In the second quarter of 2020, Carmignac Sécurité increased by +3.10%, while its reference indicator increased by +0.26%. For the first half of the year, the Fund posted a performance of -1.40%, while its reference indicator was down -0.22%1.
The second quarter of 2020 saw an unprecedented effort by central banks and governments to try to limit the negative economic fallout from the Covid-19 pandemic.
It isn’t so much the sheer amounts involved (nearly 20% of the GDP of developed countries injected by governments in fiscal stimulus or in loans and guarantees, to which must be added an increase in the balance sheets of central banks also of nearly 20% of GDP) as the simultaneous action by monetary and fiscal authorities that makes this response so striking.
There have been differing reactions from economic agents, depending on whether they are investors or issuers. Beginning in late March, companies were above all concerned with building up enough of a cash buffer to be able to weather weeks or even months of close to zero revenue. And to make sure that cash would be forthcoming, they were willing to pay much more to access it than they had prior to the crisis. Investors, meanwhile, interpreted the combined action of central banks and governments as a sort of licence to invest in risk assets like credit and equities – reasoning that they would be in the company of investors with unlimited resources.
How did we manage the Fund?
At Carmignac Sécurité, we therefore shifted our holdings in April and May out of government paper and into corporate bonds.
A constant feature of our second-quarter portfolio was a larger credit allocation, initially driven by the sizeable spreads to be had in the primary market. But the new situation also opened up opportunities in sectors that were particularly hard-hit by the public health crisis. In response, the Fund made targeted investments in leisure industry providers, airlines and carmakers, where the bonds of companies suffering unwarranted selloffs in relation to their fundamentals could be snapped up at bargain prices. Carnival Cruise Lines, the air carrier Easyjet and Ford offered extremely good value for money through April and May, for example.
On the whole, we took advantage of the second quarter to step up our carry-trade strategy so as to put in place adequate drivers of future returns.
Corporate credit accounted for nearly 66% of our portfolio at the end of the quarter (with 9% going to speculative-grade bonds) and almost two thirds of our duration risk (2.6 out of a total modified duration of 3.7).
In terms of sovereign debt, the second quarter can be divided into two distinct periods. The first one, covering April and May, was devoted to scaling back our allocation to issuers on the eurozone periphery. Economic lockdown and the swift responses to it by national governments cast doubt on our previous case for overweighting those investments. By mid-May, we had closed virtually all of our positions in those geographies.
The second phase coincided with a transition from national to increasingly Europe-wide crisis-fighting measures, along with the ECB’s announcement of highly favourable borrowing terms for banks. This convinced us to engineer a substantial return to short-dated eurozone peripheral sovereign bonds (mainly Italian and Portuguese). Our holdings in core countries (not only Germany, but also the United States and Australia) went in the opposite direction. As we started the quarter with the idea that the crisis would pull interest rates down, we steadily sold off those securities in order to focus our exposure on corporates and eurozone peripheral sovereigns.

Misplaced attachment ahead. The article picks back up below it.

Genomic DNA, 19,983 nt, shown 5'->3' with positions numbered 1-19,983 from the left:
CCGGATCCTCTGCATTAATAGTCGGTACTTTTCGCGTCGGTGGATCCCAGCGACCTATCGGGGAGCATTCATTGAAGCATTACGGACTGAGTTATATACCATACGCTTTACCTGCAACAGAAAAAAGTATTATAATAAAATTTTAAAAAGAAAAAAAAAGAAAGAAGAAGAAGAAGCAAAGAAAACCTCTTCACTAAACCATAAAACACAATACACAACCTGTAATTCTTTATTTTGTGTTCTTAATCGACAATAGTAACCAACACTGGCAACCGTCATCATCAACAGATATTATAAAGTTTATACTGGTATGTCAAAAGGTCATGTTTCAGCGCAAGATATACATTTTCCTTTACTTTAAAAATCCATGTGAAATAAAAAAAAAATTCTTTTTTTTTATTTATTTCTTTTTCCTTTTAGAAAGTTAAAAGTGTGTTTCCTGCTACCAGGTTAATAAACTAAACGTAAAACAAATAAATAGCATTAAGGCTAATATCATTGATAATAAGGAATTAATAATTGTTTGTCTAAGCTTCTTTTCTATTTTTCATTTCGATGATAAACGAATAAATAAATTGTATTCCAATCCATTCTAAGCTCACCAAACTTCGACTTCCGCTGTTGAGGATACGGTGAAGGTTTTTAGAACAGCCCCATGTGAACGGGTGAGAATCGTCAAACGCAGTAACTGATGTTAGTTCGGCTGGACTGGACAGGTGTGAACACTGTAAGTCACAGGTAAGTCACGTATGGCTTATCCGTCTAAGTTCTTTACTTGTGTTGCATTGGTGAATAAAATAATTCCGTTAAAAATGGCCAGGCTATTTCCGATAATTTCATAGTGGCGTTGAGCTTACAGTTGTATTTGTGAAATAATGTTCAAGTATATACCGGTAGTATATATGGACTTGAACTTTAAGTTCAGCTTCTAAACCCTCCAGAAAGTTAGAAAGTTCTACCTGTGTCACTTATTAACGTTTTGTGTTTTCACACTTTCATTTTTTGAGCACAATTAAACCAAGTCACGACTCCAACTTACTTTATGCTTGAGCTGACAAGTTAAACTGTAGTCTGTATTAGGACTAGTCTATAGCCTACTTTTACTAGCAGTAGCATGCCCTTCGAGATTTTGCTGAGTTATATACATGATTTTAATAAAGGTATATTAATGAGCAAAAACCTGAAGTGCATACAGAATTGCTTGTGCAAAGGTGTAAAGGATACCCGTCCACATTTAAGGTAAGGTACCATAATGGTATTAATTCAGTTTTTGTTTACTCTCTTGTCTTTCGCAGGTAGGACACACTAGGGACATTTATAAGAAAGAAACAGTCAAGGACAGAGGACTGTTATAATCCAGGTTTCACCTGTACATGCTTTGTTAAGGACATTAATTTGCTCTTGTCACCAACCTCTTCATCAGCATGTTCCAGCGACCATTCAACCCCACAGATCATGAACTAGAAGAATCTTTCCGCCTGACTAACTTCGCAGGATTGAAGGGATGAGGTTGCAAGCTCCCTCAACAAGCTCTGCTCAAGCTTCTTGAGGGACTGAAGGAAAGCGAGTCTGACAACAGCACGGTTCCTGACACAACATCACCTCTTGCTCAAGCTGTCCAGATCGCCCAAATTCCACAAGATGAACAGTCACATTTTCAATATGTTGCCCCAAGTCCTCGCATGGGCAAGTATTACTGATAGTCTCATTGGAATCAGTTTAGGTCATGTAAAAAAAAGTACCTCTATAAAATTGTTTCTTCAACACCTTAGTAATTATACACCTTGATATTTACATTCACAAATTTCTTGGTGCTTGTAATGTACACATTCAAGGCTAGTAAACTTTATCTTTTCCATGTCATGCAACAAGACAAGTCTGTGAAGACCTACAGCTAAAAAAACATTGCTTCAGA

Our performance in the second quarter was primarily attributable to a gradual tightening of credit spreads and the carry of the portfolio, which now accounts for 1.5%. Core government bond rates ended the period near their April level, resulting in a near-neutral impact on our second-quarter return.
We are therefore entering the third quarter with a portfolio heavily weighted towards investments offering much greater carry than at the beginning of the year, and buttressed by bottom-up analysis of specific issuers operating under special circumstances. Though volatility might pick up mildly going forward, our second-quarter performance drivers still hold out potential for spread compression and highly attractive carry.
*Keith Ney arrival (22/01/2013). 2 EuroMTS 1-3 years index (EUR). Source: Carmignac, 30/06/2020. Performance of the A EUR acc share class. Past performance is not necessarily indicative of future performance. The return may increase or decrease as a result of currency fluctuations. Performances are net of fees (excluding possible entrance fees charged by the distributor).
Main risks of the Fund:
INTEREST RATE: Interest rate risk results in a decline in the net asset value in the event of changes in interest rates.
CREDIT: Credit risk is the risk that the issuer may default.
RISK OF CAPITAL LOSS: The portfolio does not guarantee or protect the capital invested. Capital loss occurs when a unit is sold at a lower price than that paid at the time of purchase.
CURRENCY: Currency risk is linked to exposure to a currency other than the Fund’s valuation currency, either through direct investment or the use of forward financial instruments.
The Fund presents a risk of loss of capital.
*Risk Scale from the KIID (Key Investor Information Document). Risk 1 does not mean a risk-free investment. This indicator may change over time. A EUR Acc share class ISIN code: FR0010149120.
Source: Carmignac, 30/06/2020.
1 Performance of the A EUR acc share class. Past performance is not necessarily indicative of future performance. The return may increase or decrease as a result of currency fluctuations. Performances are net of fees (excluding possible entrance fees charged by the distributor).